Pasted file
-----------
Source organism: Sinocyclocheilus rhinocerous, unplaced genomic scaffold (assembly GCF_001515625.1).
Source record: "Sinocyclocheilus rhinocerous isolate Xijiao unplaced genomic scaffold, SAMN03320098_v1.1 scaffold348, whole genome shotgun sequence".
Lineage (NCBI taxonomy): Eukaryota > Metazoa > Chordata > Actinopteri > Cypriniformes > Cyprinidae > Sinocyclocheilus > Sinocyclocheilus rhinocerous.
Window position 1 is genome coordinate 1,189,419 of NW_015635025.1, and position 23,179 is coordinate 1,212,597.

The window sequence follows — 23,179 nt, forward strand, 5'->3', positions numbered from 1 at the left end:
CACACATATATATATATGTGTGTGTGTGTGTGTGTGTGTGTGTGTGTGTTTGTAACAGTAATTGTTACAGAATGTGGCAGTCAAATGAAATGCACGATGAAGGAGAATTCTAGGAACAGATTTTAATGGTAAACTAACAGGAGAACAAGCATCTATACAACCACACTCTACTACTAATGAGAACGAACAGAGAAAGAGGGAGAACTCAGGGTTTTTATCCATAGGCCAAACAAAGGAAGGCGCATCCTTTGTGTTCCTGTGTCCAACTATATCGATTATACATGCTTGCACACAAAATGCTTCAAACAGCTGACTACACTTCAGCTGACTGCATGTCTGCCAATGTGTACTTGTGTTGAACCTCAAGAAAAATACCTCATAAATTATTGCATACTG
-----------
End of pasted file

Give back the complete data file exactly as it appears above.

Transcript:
Source organism: Sinocyclocheilus rhinocerous, unplaced genomic scaffold (assembly GCF_001515625.1).
Source record: "Sinocyclocheilus rhinocerous isolate Xijiao unplaced genomic scaffold, SAMN03320098_v1.1 scaffold348, whole genome shotgun sequence".
Lineage (NCBI taxonomy): Eukaryota > Metazoa > Chordata > Actinopteri > Cypriniformes > Cyprinidae > Sinocyclocheilus > Sinocyclocheilus rhinocerous.
Window position 1 is genome coordinate 1,189,419 of NW_015635025.1, and position 23,179 is coordinate 1,212,597.

The window sequence follows — 23,179 nt, forward strand, 5'->3', positions numbered from 1 at the left end:
CACACATATATATATATGTGTGTGTGTGTGTGTGTGTGTGTGTGTGTGTTTGTAACAGTAATTGTTACAGAATGTGGCAGTCAAATGAAATGCACGATGAAGGAGAATTCTAGGAACAGATTTTAATGGTAAACTAACAGGAGAACAAGCATCTATACAACCACACTCTACTACTAATGAGAACGAACAGAGAAAGAGGGAGAACTCAGGGTTTTTATCCATAGGCCAAACAAAGGAAGGCGCATCCTTTGTGTTCCTGTGTCCAACTATATCGATTATACATGCTTGCACACAAAATGCTTCAAACAGCTGACTACACTTCAGCTGACTGCATGTCTGCCAATGTGTACTTGTGTTGAACCTCAAGAAAAATACCTCATAAATTATTGCATACTG